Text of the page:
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Thursday, 22 December 2011

The Glyph Wall – what is it and what is its purpose?

Continuing the series on Advanced Strategies today I am looking at The Glyph Wall Strategy. Tomorrow i will discuss how i combat this strategy.

for other Advanced Strategies see Section 7 of Croda's Inscription Gold Guide and indeed for other ideas on the glyph market please follow the link to the free Croda's Inscription Gold Guide

But, moving to: The Glyph Wall strategy – what is it and what is its purpose

The primary purpose of a strategy involving a glyph wall is to ensure that the maximum price of the glyph never exceeds the price that the wall is set at.

Spotting this strategy is quite straight forward.  For a number of, or all, glyphs you will see about 6 or upwards glyphs individually posted by the same competitor at the same price, which is normally below the market average for each glyph.

The size of the wall ensures that no matter what the demand at least some of each glyph will still be listed for sale 24 hours later at the wall price.

In effect the fallback price of each glyph is reset downwards and therefore reset the price of each glyph downwards.  The effects of this strategy whilst it is in operation is to lower the total profits from the glyph market.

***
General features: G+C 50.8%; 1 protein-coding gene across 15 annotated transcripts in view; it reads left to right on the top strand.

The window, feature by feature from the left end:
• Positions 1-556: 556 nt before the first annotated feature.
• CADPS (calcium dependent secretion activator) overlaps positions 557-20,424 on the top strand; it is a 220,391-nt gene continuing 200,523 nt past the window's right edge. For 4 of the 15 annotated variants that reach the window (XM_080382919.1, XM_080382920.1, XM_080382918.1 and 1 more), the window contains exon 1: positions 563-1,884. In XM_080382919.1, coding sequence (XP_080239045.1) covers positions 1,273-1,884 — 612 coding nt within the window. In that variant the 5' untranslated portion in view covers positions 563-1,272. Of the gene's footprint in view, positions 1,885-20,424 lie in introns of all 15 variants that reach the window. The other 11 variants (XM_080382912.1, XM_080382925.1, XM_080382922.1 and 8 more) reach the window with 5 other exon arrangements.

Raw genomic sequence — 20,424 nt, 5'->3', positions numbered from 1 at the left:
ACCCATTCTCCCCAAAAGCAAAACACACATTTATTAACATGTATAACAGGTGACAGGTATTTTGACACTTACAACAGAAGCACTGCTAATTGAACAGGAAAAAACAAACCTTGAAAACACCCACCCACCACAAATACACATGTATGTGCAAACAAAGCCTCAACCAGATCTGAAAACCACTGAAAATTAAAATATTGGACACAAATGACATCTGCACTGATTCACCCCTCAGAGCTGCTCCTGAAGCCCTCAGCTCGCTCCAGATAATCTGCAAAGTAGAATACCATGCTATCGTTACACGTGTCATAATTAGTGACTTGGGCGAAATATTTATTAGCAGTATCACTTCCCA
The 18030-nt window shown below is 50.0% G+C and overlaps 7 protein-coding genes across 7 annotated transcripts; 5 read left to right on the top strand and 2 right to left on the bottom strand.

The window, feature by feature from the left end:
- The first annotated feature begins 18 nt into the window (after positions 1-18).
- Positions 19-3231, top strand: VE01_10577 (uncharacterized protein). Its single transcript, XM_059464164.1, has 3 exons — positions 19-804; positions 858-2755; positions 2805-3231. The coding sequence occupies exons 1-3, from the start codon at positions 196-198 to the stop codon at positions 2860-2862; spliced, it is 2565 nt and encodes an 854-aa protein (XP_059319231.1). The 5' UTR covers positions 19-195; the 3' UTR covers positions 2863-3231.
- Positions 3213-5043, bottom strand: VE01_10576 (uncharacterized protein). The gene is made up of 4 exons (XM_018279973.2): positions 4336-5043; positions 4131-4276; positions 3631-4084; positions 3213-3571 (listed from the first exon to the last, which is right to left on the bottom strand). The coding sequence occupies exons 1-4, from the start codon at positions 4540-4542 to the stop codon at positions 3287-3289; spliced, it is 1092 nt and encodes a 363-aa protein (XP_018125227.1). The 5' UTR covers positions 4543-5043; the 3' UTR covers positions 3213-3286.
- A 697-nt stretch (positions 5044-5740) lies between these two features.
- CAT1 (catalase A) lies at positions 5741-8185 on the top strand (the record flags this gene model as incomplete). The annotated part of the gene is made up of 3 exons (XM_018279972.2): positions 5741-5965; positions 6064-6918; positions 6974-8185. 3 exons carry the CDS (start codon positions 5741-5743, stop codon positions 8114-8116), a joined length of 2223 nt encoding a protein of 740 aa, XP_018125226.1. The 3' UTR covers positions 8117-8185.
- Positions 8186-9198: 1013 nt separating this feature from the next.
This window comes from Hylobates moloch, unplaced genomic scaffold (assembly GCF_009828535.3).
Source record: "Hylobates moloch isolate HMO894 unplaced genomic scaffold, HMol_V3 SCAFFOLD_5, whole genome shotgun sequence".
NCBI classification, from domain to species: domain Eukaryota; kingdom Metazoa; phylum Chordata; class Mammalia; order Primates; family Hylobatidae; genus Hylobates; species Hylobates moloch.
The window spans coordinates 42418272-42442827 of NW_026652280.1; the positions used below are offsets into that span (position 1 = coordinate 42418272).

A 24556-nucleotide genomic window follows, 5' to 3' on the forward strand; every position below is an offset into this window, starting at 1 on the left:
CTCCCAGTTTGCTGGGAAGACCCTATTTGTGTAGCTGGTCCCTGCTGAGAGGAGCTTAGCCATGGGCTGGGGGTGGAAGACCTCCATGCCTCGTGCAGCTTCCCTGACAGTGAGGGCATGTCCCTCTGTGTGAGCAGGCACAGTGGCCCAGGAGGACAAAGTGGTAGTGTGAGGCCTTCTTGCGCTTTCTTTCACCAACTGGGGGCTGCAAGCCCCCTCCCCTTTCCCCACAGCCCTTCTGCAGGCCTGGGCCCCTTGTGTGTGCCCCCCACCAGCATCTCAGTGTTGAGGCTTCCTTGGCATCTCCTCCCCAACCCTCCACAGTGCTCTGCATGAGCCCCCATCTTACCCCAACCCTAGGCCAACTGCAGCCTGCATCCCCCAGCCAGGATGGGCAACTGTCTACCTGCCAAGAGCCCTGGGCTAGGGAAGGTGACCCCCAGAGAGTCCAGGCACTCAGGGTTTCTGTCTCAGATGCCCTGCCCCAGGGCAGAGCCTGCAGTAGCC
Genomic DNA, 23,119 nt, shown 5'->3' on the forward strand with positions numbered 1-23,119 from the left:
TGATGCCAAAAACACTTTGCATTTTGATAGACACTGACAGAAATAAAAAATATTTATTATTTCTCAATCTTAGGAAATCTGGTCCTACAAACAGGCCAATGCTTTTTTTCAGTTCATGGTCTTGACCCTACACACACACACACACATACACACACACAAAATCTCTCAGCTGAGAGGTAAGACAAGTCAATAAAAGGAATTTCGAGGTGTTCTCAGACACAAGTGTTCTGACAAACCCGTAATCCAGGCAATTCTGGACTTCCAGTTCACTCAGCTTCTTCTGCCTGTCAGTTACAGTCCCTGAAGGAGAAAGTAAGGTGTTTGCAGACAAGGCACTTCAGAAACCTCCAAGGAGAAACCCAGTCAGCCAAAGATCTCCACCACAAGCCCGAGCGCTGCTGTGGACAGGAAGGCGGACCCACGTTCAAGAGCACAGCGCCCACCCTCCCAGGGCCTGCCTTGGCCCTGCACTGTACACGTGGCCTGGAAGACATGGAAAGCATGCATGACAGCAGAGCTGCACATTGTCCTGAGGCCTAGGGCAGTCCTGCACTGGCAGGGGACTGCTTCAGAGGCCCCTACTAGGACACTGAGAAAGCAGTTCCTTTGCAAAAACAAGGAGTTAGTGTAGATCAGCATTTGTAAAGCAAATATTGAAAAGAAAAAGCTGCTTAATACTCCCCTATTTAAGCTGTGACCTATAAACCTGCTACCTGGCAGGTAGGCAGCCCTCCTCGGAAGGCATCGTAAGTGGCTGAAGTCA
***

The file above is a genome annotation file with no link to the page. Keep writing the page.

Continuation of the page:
The ultimate aim of this strategy is one of two:

Firstly, it may be to permanently reset the fallback price of each glyph and therefore change the profitability of the glyph market for all participants going forwards.  To achieve this aim the competitor merely needs to keep the glyph wall up.  The objective is to force some players out of the glyph markets who do not wish to tolerate these lower level of profits going forwards and to keep them permanently out of the market by ensuring the glyph prices do not reset upwards.

Secondly, it may be to temporarily reset the fallback price of each glyph with the aim of forcing some market participants to leave the glyph market and therefore allow the competitor to remove the glyph wall to reset the prices upwards and so enjoy the higher profits that the removed players enjoyed previously.

In any event, the aim is to force a player out of the market and hence the competitor is likely to persist with this strategy unless counter action is taken.


  1. ""[quote] The primary purpose of a strategy involving a glyph wall is to ensure that the maximum price of the glyph never exceeds the price that the wall is set at. [quote]""

    I usually see the wall doing the opposite, its below market average price, I think the goals are to piss people off, and scare competition, but its just a waste of time and money, people still undercut, and you lose possible profit selling so cheap.

  2. One of the issues with the Glyph wall strategy is the time it takes for existing participants to unload their existing stock of glyphs. Scribes will wish to convert all their low value glyphs to cash and will continue to undercut until this goal is achieved. Therefore it may take a week or two until all competitors leave the unprofitable market.

  3. yes, all good points. Actually forcing someone to fully leave the market is a hard task and merely lowers the profits for everyone in the process.


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